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After days of violent agitation demonstrators agree for talks with Ecuador’s government

Ecuador’s government representatives and the country’s indigenous groups will hold their first direct talks on Sunday in a bid to end days of violent protests.

Protesters are demanding the return of fuel subsidies which the government scrapped as part of austerity measures.

Reports suggest that President Lenín Moreno has agreed to reassess the subsidies, but not necessarily repeal them.




Nearly two weeks of unrest has left the capital, Quito in chaos.

On Saturday, President Moreno asked the military to impose curfew in Quito and surrounding areas.

“I’ve ordered the joint command of the armed forces to immediately take steps necessary to re-establish order in all of Ecuador,” Moreno said in a televised press address.



The army imposed a 24 hour restriction of movement, all this amidst the two-month national emergency.

The UN, in a statement on Twitter said talks between the two sides would take place in Quito.

The group CONAIE had previously rejected calls for the talks but agreed on the condition that they be broadcast and not held behind closed doors.

On Saturday a television station and a newspaper office was attacked. No injuries were reported.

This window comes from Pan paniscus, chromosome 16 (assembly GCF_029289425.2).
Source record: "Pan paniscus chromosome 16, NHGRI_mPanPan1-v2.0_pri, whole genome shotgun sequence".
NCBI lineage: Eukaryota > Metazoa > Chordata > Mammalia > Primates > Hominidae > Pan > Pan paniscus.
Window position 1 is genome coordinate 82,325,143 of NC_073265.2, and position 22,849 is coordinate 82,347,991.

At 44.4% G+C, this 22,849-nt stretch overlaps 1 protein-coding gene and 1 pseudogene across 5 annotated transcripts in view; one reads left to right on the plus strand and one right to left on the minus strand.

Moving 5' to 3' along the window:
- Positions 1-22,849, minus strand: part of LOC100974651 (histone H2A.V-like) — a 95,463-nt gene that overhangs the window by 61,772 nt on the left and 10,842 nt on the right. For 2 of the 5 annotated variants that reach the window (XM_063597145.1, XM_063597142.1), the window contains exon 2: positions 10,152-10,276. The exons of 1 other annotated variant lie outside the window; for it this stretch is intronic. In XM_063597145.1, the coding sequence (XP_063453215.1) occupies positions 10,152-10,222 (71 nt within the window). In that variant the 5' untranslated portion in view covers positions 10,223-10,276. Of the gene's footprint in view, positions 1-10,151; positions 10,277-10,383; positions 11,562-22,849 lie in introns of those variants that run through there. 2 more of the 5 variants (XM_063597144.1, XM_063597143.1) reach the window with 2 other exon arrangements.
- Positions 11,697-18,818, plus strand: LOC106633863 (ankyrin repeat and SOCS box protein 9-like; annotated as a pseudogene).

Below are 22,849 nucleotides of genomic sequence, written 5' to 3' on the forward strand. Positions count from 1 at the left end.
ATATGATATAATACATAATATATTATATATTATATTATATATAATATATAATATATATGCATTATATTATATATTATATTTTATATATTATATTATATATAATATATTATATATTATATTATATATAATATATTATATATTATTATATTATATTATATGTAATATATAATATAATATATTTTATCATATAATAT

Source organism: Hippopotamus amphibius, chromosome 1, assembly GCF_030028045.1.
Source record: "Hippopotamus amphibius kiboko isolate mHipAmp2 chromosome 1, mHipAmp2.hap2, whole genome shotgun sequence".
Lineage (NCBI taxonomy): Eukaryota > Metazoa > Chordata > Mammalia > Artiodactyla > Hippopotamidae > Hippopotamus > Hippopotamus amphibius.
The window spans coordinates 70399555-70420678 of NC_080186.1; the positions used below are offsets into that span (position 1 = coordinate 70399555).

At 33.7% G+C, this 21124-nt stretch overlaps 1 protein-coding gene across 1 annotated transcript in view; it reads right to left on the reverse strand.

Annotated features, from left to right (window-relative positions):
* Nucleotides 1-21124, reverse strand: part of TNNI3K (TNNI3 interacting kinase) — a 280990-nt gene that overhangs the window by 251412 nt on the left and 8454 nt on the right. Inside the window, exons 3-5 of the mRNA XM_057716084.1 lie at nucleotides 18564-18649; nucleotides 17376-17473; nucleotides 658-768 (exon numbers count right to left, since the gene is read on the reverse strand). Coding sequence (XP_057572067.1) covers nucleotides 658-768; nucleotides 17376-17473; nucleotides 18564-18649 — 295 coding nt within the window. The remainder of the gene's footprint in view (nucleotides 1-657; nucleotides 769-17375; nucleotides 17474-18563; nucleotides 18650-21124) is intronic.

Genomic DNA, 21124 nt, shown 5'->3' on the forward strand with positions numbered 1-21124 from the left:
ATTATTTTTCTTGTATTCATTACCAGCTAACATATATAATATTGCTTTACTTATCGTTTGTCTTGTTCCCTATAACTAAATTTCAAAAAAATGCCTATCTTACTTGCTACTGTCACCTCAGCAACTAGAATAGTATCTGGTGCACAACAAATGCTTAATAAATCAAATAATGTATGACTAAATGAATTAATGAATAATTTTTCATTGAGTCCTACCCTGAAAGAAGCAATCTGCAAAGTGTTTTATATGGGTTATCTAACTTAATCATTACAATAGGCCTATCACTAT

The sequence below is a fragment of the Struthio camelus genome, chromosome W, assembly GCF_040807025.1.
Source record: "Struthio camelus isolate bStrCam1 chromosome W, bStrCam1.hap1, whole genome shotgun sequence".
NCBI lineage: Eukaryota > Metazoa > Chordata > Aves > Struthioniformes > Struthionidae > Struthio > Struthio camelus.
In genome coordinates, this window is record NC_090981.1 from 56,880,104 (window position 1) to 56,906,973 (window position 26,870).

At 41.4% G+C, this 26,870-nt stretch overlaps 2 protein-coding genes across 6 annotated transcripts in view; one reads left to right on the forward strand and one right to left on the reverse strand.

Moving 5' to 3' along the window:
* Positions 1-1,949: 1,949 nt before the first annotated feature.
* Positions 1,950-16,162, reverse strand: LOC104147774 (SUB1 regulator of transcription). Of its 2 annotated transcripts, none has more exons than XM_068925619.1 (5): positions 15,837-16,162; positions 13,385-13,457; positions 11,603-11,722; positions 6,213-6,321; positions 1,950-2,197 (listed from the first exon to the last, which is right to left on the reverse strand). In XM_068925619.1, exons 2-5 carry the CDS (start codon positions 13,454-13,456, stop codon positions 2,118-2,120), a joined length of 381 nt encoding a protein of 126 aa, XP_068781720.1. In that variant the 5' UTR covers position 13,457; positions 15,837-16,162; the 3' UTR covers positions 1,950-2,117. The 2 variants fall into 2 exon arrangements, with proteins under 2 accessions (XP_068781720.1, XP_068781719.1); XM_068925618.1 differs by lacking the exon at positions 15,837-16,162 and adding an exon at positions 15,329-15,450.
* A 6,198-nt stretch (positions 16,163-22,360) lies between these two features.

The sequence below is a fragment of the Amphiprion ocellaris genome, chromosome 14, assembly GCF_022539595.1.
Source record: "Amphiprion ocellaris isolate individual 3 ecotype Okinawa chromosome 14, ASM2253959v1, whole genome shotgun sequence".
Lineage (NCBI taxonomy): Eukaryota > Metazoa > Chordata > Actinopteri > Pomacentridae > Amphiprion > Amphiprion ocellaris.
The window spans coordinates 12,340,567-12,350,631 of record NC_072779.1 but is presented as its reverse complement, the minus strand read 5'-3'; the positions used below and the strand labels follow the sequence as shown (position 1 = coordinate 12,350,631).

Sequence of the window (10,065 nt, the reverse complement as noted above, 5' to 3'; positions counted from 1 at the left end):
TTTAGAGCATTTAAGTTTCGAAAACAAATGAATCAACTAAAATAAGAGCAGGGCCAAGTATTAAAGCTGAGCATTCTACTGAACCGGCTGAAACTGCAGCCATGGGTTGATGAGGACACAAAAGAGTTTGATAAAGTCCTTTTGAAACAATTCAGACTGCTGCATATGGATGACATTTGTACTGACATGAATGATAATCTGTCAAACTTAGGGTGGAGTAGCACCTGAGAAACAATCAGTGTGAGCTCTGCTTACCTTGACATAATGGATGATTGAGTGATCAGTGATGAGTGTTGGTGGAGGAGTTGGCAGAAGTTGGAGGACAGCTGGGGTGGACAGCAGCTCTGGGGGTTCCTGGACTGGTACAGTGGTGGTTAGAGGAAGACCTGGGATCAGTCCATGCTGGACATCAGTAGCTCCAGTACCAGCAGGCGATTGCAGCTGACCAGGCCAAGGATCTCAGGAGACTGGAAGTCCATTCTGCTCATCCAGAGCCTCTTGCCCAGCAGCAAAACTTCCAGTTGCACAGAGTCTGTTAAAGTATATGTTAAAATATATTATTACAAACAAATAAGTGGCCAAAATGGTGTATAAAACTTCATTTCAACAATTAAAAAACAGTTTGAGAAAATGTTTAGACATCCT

In another incidents masked men threw petrol bombs at a government building in Quito housing the comptroller general’s office and then overran it. The government arrested 30 members.

Decoding the unrest:

Protests began after the government announced an end to fuel subsidies as part of public spending cuts agreed with the International Monetary Fund (IMF) in return for a loan. The deal reached in March will allow Ecuador to borrow $4.2bn.

Moreno has said the fuel subsidies, introduced in the 1970s with an annual cost of $1.3bn, were no longer affordable. Eliminating them is part of his plan to shore up Ecuador’s flagging economy and ease its debt burden.

Petrol prices soared and thousands took to the streets. In recent days, they set up barricades, stormed buildings and clashed with security forces.




Some have also called for the resignation of the president.

Indigenous-led protests have toppled three presidents in the past few decades.


Source : Various


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